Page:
Covina Argus from Covina, California on April 10, 1909 · Page 4
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Covina Argus from Covina, California · Page 4

Covina, California
Issue Date:
Saturday, April 10, 1909
Page 4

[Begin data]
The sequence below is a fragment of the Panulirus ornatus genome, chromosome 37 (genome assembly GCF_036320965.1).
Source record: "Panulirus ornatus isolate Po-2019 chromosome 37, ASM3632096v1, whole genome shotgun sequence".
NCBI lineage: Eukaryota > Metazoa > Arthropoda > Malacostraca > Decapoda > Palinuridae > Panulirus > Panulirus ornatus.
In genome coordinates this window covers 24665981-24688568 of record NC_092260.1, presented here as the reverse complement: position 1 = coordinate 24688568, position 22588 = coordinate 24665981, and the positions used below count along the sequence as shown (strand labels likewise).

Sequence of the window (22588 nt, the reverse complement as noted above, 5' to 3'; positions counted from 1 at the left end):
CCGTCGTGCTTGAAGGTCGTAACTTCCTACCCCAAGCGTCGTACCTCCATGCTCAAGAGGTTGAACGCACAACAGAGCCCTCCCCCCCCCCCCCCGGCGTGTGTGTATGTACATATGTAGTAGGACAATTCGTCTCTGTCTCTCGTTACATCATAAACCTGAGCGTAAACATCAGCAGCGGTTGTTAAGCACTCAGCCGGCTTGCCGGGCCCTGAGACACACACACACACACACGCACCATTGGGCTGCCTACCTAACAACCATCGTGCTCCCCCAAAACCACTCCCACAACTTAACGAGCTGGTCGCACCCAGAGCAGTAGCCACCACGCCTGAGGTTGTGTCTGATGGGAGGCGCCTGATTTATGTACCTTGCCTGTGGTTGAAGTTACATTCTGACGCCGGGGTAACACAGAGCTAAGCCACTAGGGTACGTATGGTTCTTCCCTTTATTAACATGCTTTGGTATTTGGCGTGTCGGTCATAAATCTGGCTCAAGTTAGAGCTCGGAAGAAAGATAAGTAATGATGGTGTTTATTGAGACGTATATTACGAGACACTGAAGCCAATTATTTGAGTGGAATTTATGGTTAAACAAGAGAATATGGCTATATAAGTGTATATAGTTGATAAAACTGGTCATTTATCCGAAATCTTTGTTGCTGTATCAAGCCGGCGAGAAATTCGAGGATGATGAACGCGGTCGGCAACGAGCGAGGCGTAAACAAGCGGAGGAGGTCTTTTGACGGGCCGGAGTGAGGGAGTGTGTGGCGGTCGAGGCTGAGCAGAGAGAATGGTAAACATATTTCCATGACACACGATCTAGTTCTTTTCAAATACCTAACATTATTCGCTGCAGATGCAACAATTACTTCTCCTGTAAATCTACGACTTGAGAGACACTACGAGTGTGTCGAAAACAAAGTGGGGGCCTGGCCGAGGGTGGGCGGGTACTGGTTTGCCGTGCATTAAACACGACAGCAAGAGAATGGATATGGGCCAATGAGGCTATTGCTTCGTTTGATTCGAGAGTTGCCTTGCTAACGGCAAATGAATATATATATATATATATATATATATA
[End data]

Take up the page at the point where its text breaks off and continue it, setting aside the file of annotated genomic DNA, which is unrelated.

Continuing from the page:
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The Covina Argus; COVINA, CALIFORNIA. Entered at the Postofflce Covina, Cal., | as second-class matter. PROFESSOR OF CHALK. Alton Packard Opened Up New Vista*. x/irough CartoortK and Gentle H..i..or. Published every Saturday by the Co vina Argus Publishing Company, Inc. i .1. L. MATTHEWS Publisher SUBSCRIPTIONS: One Year in advance Six Months Three Months Sinple Copies 11.50 .75 .50 M in ,»,'"' DI AI)VKWT19HMKNT8: Display advertisement at reasonable rates. Prices on application. Changes made as per contract. Liners 5c per line each insertion. Legal notices $1.00 per inch first insertion, 50 cents each subsequent insertion. COVINA. April 10, 1900. A BUSINESS CHANGE. For th»! first, tlmo in (ift.fcn tlio Argun finnoum.'OH a change. On April I wo af with IIH in tho bUHliiftHH \\f-.Hnrn. Carl find lOlnior Shirloy, Who for nlovon yoarH liavo lujfsn fait.hfiil and c.ffl- ciont, employer;)] of thu papor In one '•apacily and another. AH an employer we cannot. Hpeak t.oo highly of (.heir integrity, induul.ry and ability, and fis himiii'-HK ft.HHoclat.oH wfj know they will nmi.eriii.lly auniHt (n Improving <hf paper in every poHslble way. We shall Htlll continue |.o porHonally will, arid control the po|IHen of the papor, and UK- .MCHHI-H. Shirley will have charge of the bimlneHH .-iiid mechanical iloparl meni.H. ./. I,. MATTMKWH. WHAT GOOD MUSIC MEAN3. The upbuilding of a town Inlo repnt- :..ble standing rlr;pen<l« upon endeavor a hundred diffcrcnl linr-K. No formed of commerce alojie, of HH jieiiin'/n alone. The gem aft it. comes from Hie niliif! iit an unlovely , oficju. li, tiei'ds the export. In imiK HlonoH lo bring out. tho niyH M.'creloii b'.'iieutli the enciui-Mod dioHH. When wo Hpoak of 'he roaoiiroH of the Upper San Uahi-lo] Valley, oi: (Jovlna, .JVC Uilnk only of I he ,slx llioumuul acrr-H of fruit, ;\ Hptondld amiel, It IH due, but without Hoinrj of I he refining inflnonooH which Hie profllH from theae acres bring, Covina would continue l.<i bo merely a ooMimlmury, a trading t, llko Uio HiHlor'H ciiinp of moving. J)o wo want 11 to bo known j (hat. way? We do not cnro lo ho know as tho place of buBlnosfj dcelg- nated and aot apart upon a fow aoi'cs of land aiirroundcd by oranges. It IB not to be that way. The ambition ot Covina's citizens In toward noBthotlo. thinga. Orange arc a ineana to tho end, not tho end. , _ , * -r« ,» ^^yaHv,, und with Ontlre satisfaction ...*" lo tnahiflolvoB, the pooplo of Covina have onjoyod ontorlalnmontH of laic, ranking with the bout offorod In tlio United gtdloH. It BpoakK wnll for tlio town that wo demand Huch a clans of entertainment. Tho .Lyceum courao has been, and will continue to bo a souico of pleasure. Now come other things on tho Bamu high plane. Chief among tho coming enterlalnmontH IH the choral society, formed of talent within the gules of Covina and junl outaido UH onvironH. A choriiR of Co- viria people;, studying mimic, for their own miliafactlon and education and for the satisfaction of Iho town. Progress ban been made. Slow nnd dllll- «ult pujgroHH, through the eaniont. In- lluence and direction of Mr. II. N. Wells, the conductor and teacher. Tim Argus wishes lo jiolnt. out that this work, which means HO much lo the social HtaltiH of Covina, IH hclnr, ilone l>y this carneHt, capable lover of music without one (ient of remuneration, gelling nothing arid expecting nothing, Have thai he make a success of a local choial society which will rolled ciedil upon the locality where It came into existence, The choral society l.s already n snc- COHH. Hui il needs uupporl, kindly, ]« rnoiial eiicuuraKenient, niornl liaek- lnn, financial backing. The groat ro- HKiotiH oratorios, the I'ragmentH of sacred maKHcs nnd ciuiiiiliis, secular mel- odit'h mid vlriuoso Holds making up the program which will lie presented on the t wonty-Kceond of this month, have :i moral np-lil't In them ilia! cannot be enilmaled in dollars and cents, In words or phrases. The study of music, sacred or secular, nr.ikes better men and women, always. ,Mr. Wells Is sue- coi ding \\llh Ibis, his tlrsi ventures in (his vicinity, and the town is pleased ihiit this is so. Again the Argus urges co-operai Ion lor the hi'iieiii ul Mr. \VHIs ami bi.s choral society. II Is a piul ol ilie hiwii, a vital, iiii|ioi laiil pail. Kvery lover of the lie:iiit il'nl, evi'i> |ji Isiill i III iMi'HI I'll 111 llh' ad vanci mem of ibis locality sliould bear in mini! lliis covhn^ concert. Cu ami sec and hear and yon will not lie backward in insestiug again in one ot the tjcst {ii'iiitucl s tin lown can place iijion • the m-trket. .Mr. \\'e||s Is a conscieii liim.~, c;:|i.ible music teacher, who is guiiir iieel.v what many have |-,:iid deaiiy tor. Talent has been s'Tiitfii oni.-.idi- the lo'.vn loi solo work, bat 'eJi- is composiMl of local pen , pie. I it n.s. in-- a loun, lake hold iM this i lendid asset \>.e have acquired, and tiivi-st in it. suppon it. be proud uf it. The da s is fa si approaching win n i Ms fiiri ntiaie town of I he Upper San (l.ihriei \\ill in,i uiil> in- Known fo: i;^ rill|iei'iin trull ^ ul tile soil, bill I'M a l.ein a;:il hiHi ipp.-eci il ion tor illi tliini'S. Wllii'll liKe tile till! lull ''ii III- li.l s!i|;ie i\l-.l loll , al.o 1 , e !:, !'l d'l. i;:. 11 ; I. e i • o; n 11:1111 p! a c i •. on .sale at ). \S . l.-.rnn i -. I'uole ruin-li, \S'iiliiui l'eiili-1. To laugh is not tin-, higher tin: human exislciici, hiu ..iiigh.ei tin- I'-avi-n that, IIIUMM lite i/iuata Anil lo laugh and iiiirn nt. UK; s; tune, and to b'e touched by - a hit, human pathos and sentiment IIH an ail- mixture, makes up a co.'Klimeiit thai purilK-H ihi! atmosphere of life, lesfs tin: Itody and soothes the mind. Those who liuli tied lo the c-liei.'rfui pa'ier and pathos of Alton I'acKard, Mm lamoiiH cartoonist at the V> oman'« clubhouse Wednesday night, when IK.- cut ertaineil a pricked noiisc lor over two liourn with his versatile accomplishment'i, wen., away with the feeling that. ;>n original man had be'n in then- midst, ha<i excited merriment from an liit.licrto un known source, had made them think a little and HI-III, tin-in away his iricnds. I'ackarif U-.-PH once, not, so long "go, one nf (In- lot -I-IIMM!. cartoonists ami caricature deplete is in .New Vork 1,'ilv and (.'hieago. He In came too good for .the .Hiiiiday supplement, was ambitious, and look to the lecture platform with one ol llie /no-it, iliiirjiie cut crt.i i n uu-nt s ever offered to I he public. Packard draws lightning pictures of American human characters. Id- has other lectures of a different, nature, but, to the Covina audience j, ( . presenter! types of American men and women from every part of the 1,'nion. Whether he deliberately selected this lecture for California audiences is "neither here nor tin-re, " I,ul n is certain that, lie could not Hi-led a Letter Mibjcct, a.s liis audience in C'ovina, for instance, held some person from almost every state, and his characters brought, home ),„ them the old towns of tlicir nativity with a laugh and a moistening' of the eyes. On a big chart, of paper, nil the while keeping up a rapid-fire comment, Packard drew xlfp.tcliCH of Hiieli characters as are to be found, or wer" to be found, as he explained, in Indiana, tin- Jloos- ier stale, characlers of tlio .south, depicting the southern colonel, nkcichcs of Massachusetts di aeons of fifty yearn ago, the Arkan.saw man of tin- 6/.arl; mountains, types to be SI-MI on Fifth avenue iN'ew Vork, ami an hundred ul her picture', thai seemed to ajipeai .like nuiglc, lie also turned aside lo flu- plane, and sfing topical songs of hi.- own manufacture, but in this departure he must be critici/.od, as whatevei his abijil.y may be to sing and play, it is certainly exf.rrinr-rnift matter in a lecture of this kind, mviiy below the pale of hi.-t other accomplislnnciitH, jiud low rs this brilliant man for tlio t'nir-- being to the level of the common van- il<-ville stage. One especially finc landscape in colored chnlfr of ( ,n eastern farming scene with viiri-colorerl suiiKcl, innde a filling finale to the gamut, which he had run through the evening. One of ,lam«n Whif.coml) Uiloy's rare poemH was rccitr-d hy the uuist as the picture grew under hia hand. I ; At tlie i-liine (if the evening rle,v. Pan! ' n. RleveiiH a'n nou need that. If: wnt iiuec'SMary to appoint a committee to carry on tlio Lyceum work under whici, tliOHD three oomjort-y and onroiTain- itierttH have/been comlueted for the purpose of jireparing for next year's booking, and it was moved by ./. I/. .Matthews that a committee ot seven be appointed, consistim; of the five ministers, Mr. Stevens, Mr. Conley, Mr. Wliilc, Mr. (Inge and Mr. Fletcher, tim| Dr. Jennings and Mayor l,n.hce. Tin-He were appointed liy ti majority voting in the audience. The next Lyceum in on May 'J2, when (iovernor Folks of Mixsoiiri will speak. Holy Trinity Church (Episcopal).. Holy Communion, 7:,'fl) 11. in.; Hmidnv school !>:lf> n. in.; Ilijjli (Vlehnil ion n't 11 o'clock, sillijei-t taken by Rev. Al- It-cil l-'lelcher, "Christ, Osir Resurrection." Iliillcliijtili churns in |,nrn jilinise with Hiipriuio solo In- Miss Kvelyn Fletcher; Knsler imtlioin, "Why Seek Ve the Living Anioiijr tlie Ucniir' hiiHs Noln hy Mr. II. ,V. Wells nnd chorus; K yrie— (ilorin Tihi--A^- IIIIH Dei, hy Kyre, full choir; Hnnctiis hy (loiinoil, tenor solo hv llenrv I,. Mnrshnll with full i-lioir; lieiiedictun hy (loiiiiinl, H.o|iriino solo hy Mrs. Hilda Uriinjes with full choir, Kvcnsonjr nt T:,'IO |i. in, \\ilh niiisic in n Inr^o inens- lire re|icnlcil. Mr. l-'lelcher will spenk on "Christ, the l-'irst. l-'ruits." Telephone Notice. Legend of Louis de Berquem and the Celebrated Gem. A NIGHT LAMP FO? A KING, We respectfully call our patrons nnd others ntlention to the ncccssitv nf conduct injj our mutual Inisiness relations dii'ci't with !ln< coiiipniiv's ^t'lii 1 nil ollicc nl ('nx'ina ('I'd. ,\u. .1) nnd not with any of our ciuplovcs, whctluu of the operating or constnuttioii force. The nliovc espcc-i.illy applies to orders for moves, changes of cipiipmcnt an.I for new service; also if you desire to have your telephone taken out, temporary or permanent. Therefore, after this date our employes of the const ruction IIH,T will In- notilicil IMi to make any chnnnes, move, take nut or install any telephone until (he onler lirst K" t ' s llir.Mi^h the ullii-e ami is -,, a ppi o\ nl HOME TFLEPIIONE COMPANY By F. II. WriHht, Mgr. Charley's Aunt. The well-known comedy t'aive, "Charley's Aunt," will lie t;heii |jy tlio .Innior clas.s of the ItiKli .sclmul next I'riday. April 1(1, ;it the WOMUUIH Cltili ll'.iise. Come lllld hllVi- a K"od l Tickets now on sule at Clapii's i'Uluivn's hat.s irmii .">il cent.-, up l,i f'.' '•". M !>. .It-iiiiiiii- s, A.-.usa. ' -'• 'ii-ii I-!. l'o\i-n Company lir.M '•\' li.ieiL-'d i !M' liiiui.- H:I I'ru.-p.-ri A\r., I'l-il. '<•!' ,i lipi- <-ii,li' ruuiu luodi-rii Checkered Career of the Brilliant After the Death of Charle* the Timid. Oome Facts About the Invention of Diamond Cutting. I.onls dp Berfinpm, say« (riA(lltlon, tvri!» n p f ">r jeweler's workman, but he fell In love with the daughter of a wealthy JtMvoler. This avaricious father would not give his daughter In marriage to any man not possessed of gold. Louis, having noli her "expeeta- HOIIM" from reiallves nor favor at court, sought to make his fortune. Ffr> had often hoard the f:<tl|pr of bin beloved remark that the man who discovered a method of cutting diamonds would become very wealthy, for up to that time they knew nothing more than lo scrape off the gravel, and the diamond was left In its native state. N'elher Hme, fire nor the mill could affect Ihe dhimond. After many Investigations nnd deep thought I.otilH bethought himself that. Iron Is fashioned with steel, which is only hardened Iron, and It occurred to him I hat perhaps the diamond would yield to the diamond. lie r/iade an experiment, which was at once crowned with success. A few days later he presented hltn- Holf before Ihe rich jeweler with two diamonds cut Into facets. He obtained the hand he sought and «massed a great fortune by his secret, which he divulged only after ho hud become wealthy. King Charles the Timid was the principal customer of Louis de Rer- r]tiem. The fastidious enemy of Louis XT. (hen [KJSKc.ssed a hirgo diamond, slii'-e berime celebrated, accounted among Mio fluent of precious stones. T.iit this dhinioi.''! VMS III shsipcn. and Ihe fireii whl'-h It he'd burned In vuln. I.onls tie P.cnitioui r-nt nnd polished this stone, and nothing covi'.d equal the Joy of Charles the Timid when the jeweler brought him the great diamond, so glittering with light, thnt It lit up tho (Inrkness, and this to such nn extent that Iho prince said. " Jt w111 serve me c.s n night lamp." B*?rn"ern received 3.000 ducats for his work. As for the diamond, this is the ono which was found In January, 1477, on tho body of Olhnrles the Timid after the battle oC Nancy. A soldier picked It up, wild It for one gold piece to a priest, who In turn sold it for three '<!'ff c£ "c'd '9 a Il^TCll! 111 ^' who took It to the Duke of Florence. From the hands of this prttlce it iHKod into the posteossSon of the kttlg of Portugal. Tie sold It for 70,000 francs to one of the companions .of Henri III., Nicholas de ITurlay, baron of Snncy. Since this time tho first large diamond to bo cut is known as "the Saucy." This legend leads to other considerations of the culling of diamonds ascribed to Louis do Berquem at Brussels In 1-Kifi. Hardly any one will assert boldly thai no diamonds were cut before that date, but it Is reasonable to suppose thnt Louis do Berquem regulated cutting by arranging the facets. Long before the birth of Louis de Berquem cutting was Itnown In India. Even In Europe we find among the treasures of the eliur; lies thick diamonds cut into table and culet, the upper sides beaten Into sections. In 1.V.O, according to the Inventory of the jewels of Louis, duke of Anjou, Is found an entire series of cut diamonds. There Is mention of a flat diamond with six sides, of a heart shaped diamond, of a diamond with eight sides, of a lozenge shaped diamond, of a diamond pointed on four sides and of a reliquary In which wus set a diamond cut In the shape of a sNe-ld. History Informs us that l,"iO years before the first, work of Louis de Her- quoin there were nt Paris, at the corner of (he Corroyerle, several diamond cutters. The I Mike nf Burgundy, after a fastidious repast: given at the Louvre to the king and the French court In 1-103. offered to his noble gu-,-.-,ts eleven diamonds estimated to lie worth 78(1 pieces of gold, the mi-ney of the period. It is hurilly possible to Mippose thnt these were uncut ili:::tiomls; nil of which goes to prove, i.otwithstanding some opinions, that l.miii ik- lit-npjem did not Invent the process of diamond cutting. It Is no less Interesting to follow the f-irliines of !lio Saucy a llule further. It remained in the Saucy family some time, ami Henri III. took it from llii'ui. it wus destined to serve as n pled^i- for the raising of a body of Swiss soldiers, bill tin- .vi-rvaut intrust- ed \\ith bringing this diamond to the king was attacked, put to death, ami the diamond v-as thought lo be lust. Finally it was dls, ..veivd that the sen ant hail been assassinated in the inivsi of 1 tole and through tho care • >r llie priest hail been buried In the \ illai.v cemetery. Tlu-n tin- I'.aron de ;. ivsi.Ueil that the diamond must iii>t be In I'a.-t. they fuiuiil It ill iltc s!oiit!i.-h i.f Hi.' h;ipl.-.~s, faithful siTvui'.l. who .--\\ ;illf\vcd It at the mo- li.i-ul lliat lie I'cil. luv i-ntory of 17'Jl il ,".:; : '-i i ar:its. Il disappoari' KU.-.X; i. Its \ Uiillinn fran.-s. lr was uui-.>!!- r . -c- r.thiL,' to the Sail -y Weighed IT'.iL. 1 to reappear In • is i-stlmatci! at a •ft-ro the rovolution l'ri';u h crown it-vv 107 to 109 N. Citrus Avenue COVINA, CAL. $2.00 Value $1.48 Ladies' black sateen petticoats, all new and up-to-date. The famous ELITE GLOVE- PITTING skirts, patent side adjustment. Regular $2.00 values, $1.4&. Fine Swiss Embroideries 30c Value Best quality button-hole embroideries, wide, beautiful patterns—large assortment. LADIES' TAN OXFORDS. Good quality vici kid stock, genuine hand-turned sole. Best styles, all sizes, regular $3.50, Saturday and Monday, $2.49. 25c Sun Bonnets 19c Ladies' and children's sunbonnets, in white and colors, best quality, on sale Saturday and Monday only. Ladies' Shoes and Oxfords Genuine Turns and Goodyear Welts. Best vici stock, $3.00 value for $2.23. Large lot Ladies' $2.50 Shoes and Oxfords, vici kid and velour calf stock at $1.98. $10 $5 How Many Keys Have You? We have placed in one of our show windows a glass box containing twenty silver dollars. It is securely locked. We will give a key to the box FREE WITH EVERY DOLLAR CASH PURCHASE. A $10.00 cash purchase entities you to ten keys, etc. • SATURDAY, MAY 1st, you may try your keys. Only four will open the box. YOU may have one of them. The first to unlock the box takes $10.00, the second $5.00, the third $3.00, the fourth $2.00. No employee allowed to contest. We do not know which keys open the box. $10, $5 How Many Keys Have You? $3 ^ $2 Men's Welt Sole Shoes Patent colt, velour calf, gun metal and vici kid stock. All good goods and standard sizes, $3.50 and $4.00 values at $2.69 per pair. Men's $2.50 and $3.00 shoes, good calf and vici stock, standard shapes and sizes, $2.19. 20c Lawns I3c FINE EASTER LAWNS and fancy figured Batiste, all good quality, dainty figures, 30 inches wide, in all colors. For two days only we ate going to offer these 20c Lawns at 13c a yard, Saturday and Monday. Value $1.69 2 Tor Boys and Gil „ r-«•-.«* -«5chool-Plqy Boys', Misses' and Children's Shoes. When we say $2.50 value we mean shoes that have been formerly marked to, and sold at $2.50, and now we have only odd pairs left, but all sizes. On sale Saturday and Monday. 35c For men's President Suspenders, regular 50c values; all colors, good v/eb, light, medium and heavy weight. Silk Gloves 98c Ladies' long silk gloves, 16 button length, best $1.50 qual ity.double tipped fingers, in black and white. Ladies' short silk gloves, double finger tips, in black and white, two clasps. 50c a pair. We have offered our entire stock of men's clothing at slashed prices, and they are going. Just the thing for everyday knockabout suits—serviceable and of good material. Get yours while they last at these extremely low prices. $18.00 all-wool Suits at $11.95. $.15.0-3 all-wool Suits at $9.50. $12.50 all-wool Suits at $8,S5. $000 all-wool Suits at $5.95.